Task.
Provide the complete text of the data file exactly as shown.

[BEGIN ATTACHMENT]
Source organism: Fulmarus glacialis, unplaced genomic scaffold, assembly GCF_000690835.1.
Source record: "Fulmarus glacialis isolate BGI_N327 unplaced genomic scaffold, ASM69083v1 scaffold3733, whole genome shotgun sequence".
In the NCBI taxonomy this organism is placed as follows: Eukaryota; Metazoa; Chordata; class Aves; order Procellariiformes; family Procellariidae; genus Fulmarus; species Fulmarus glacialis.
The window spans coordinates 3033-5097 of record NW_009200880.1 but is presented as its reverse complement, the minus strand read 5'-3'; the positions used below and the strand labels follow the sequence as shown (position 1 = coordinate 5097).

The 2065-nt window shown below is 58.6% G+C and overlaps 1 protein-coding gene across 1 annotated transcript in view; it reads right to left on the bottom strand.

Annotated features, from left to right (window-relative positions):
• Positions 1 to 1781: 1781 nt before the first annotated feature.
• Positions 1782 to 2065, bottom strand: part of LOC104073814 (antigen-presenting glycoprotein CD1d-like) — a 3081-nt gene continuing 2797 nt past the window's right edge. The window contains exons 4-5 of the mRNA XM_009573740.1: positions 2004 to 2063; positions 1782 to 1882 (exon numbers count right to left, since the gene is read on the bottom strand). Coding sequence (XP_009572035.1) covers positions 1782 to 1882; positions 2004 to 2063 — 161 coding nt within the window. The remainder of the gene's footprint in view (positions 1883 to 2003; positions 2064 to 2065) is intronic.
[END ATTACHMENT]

Source organism: Fulmarus glacialis, unplaced genomic scaffold, assembly GCF_000690835.1.
Source record: "Fulmarus glacialis isolate BGI_N327 unplaced genomic scaffold, ASM69083v1 scaffold3733, whole genome shotgun sequence".
In the NCBI taxonomy this organism is placed as follows: Eukaryota; Metazoa; Chordata; class Aves; order Procellariiformes; family Procellariidae; genus Fulmarus; species Fulmarus glacialis.
The window spans coordinates 3033-5097 of record NW_009200880.1 but is presented as its reverse complement, the minus strand read 5'-3'; the positions used below and the strand labels follow the sequence as shown (position 1 = coordinate 5097).

The 2065-nt window shown below is 58.6% G+C and overlaps 1 protein-coding gene across 1 annotated transcript in view; it reads right to left on the bottom strand.

Annotated features, from left to right (window-relative positions):
• Positions 1 to 1781: 1781 nt before the first annotated feature.
• Positions 1782 to 2065, bottom strand: part of LOC104073814 (antigen-presenting glycoprotein CD1d-like) — a 3081-nt gene continuing 2797 nt past the window's right edge. The window contains exons 4-5 of the mRNA XM_009573740.1: positions 2004 to 2063; positions 1782 to 1882 (exon numbers count right to left, since the gene is read on the bottom strand). Coding sequence (XP_009572035.1) covers positions 1782 to 1882; positions 2004 to 2063 — 161 coding nt within the window. The remainder of the gene's footprint in view (positions 1883 to 2003; positions 2064 to 2065) is intronic.